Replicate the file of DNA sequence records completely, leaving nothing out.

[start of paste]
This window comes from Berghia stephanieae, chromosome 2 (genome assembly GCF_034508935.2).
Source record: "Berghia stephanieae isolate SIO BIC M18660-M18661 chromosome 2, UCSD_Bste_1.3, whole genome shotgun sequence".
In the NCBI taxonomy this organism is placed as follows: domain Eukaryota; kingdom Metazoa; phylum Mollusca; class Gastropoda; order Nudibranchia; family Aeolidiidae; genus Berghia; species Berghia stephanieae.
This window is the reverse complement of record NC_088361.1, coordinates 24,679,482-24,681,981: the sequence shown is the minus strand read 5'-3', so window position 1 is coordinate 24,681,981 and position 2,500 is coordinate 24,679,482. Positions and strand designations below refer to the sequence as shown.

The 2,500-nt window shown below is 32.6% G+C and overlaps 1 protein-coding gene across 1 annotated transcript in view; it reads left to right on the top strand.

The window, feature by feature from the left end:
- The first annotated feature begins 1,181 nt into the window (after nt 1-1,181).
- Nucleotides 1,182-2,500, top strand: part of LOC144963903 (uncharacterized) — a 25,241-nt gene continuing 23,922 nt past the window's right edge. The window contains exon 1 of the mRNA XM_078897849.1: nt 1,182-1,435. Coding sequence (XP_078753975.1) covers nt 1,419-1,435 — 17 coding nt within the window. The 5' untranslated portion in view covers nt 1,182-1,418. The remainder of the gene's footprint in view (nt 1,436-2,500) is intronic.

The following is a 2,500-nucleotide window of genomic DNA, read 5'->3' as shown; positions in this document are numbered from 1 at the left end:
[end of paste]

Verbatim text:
This window comes from Berghia stephanieae, chromosome 2 (genome assembly GCF_034508935.2).
Source record: "Berghia stephanieae isolate SIO BIC M18660-M18661 chromosome 2, UCSD_Bste_1.3, whole genome shotgun sequence".
In the NCBI taxonomy this organism is placed as follows: domain Eukaryota; kingdom Metazoa; phylum Mollusca; class Gastropoda; order Nudibranchia; family Aeolidiidae; genus Berghia; species Berghia stephanieae.
This window is the reverse complement of record NC_088361.1, coordinates 24,679,482-24,681,981: the sequence shown is the minus strand read 5'-3', so window position 1 is coordinate 24,681,981 and position 2,500 is coordinate 24,679,482. Positions and strand designations below refer to the sequence as shown.

The 2,500-nt window shown below is 32.6% G+C and overlaps 1 protein-coding gene across 1 annotated transcript in view; it reads left to right on the top strand.

The window, feature by feature from the left end:
- The first annotated feature begins 1,181 nt into the window (after nt 1-1,181).
- Nucleotides 1,182-2,500, top strand: part of LOC144963903 (uncharacterized) — a 25,241-nt gene continuing 23,922 nt past the window's right edge. The window contains exon 1 of the mRNA XM_078897849.1: nt 1,182-1,435. Coding sequence (XP_078753975.1) covers nt 1,419-1,435 — 17 coding nt within the window. The 5' untranslated portion in view covers nt 1,182-1,418. The remainder of the gene's footprint in view (nt 1,436-2,500) is intronic.

The following is a 2,500-nucleotide window of genomic DNA, read 5'->3' as shown; positions in this document are numbered from 1 at the left end: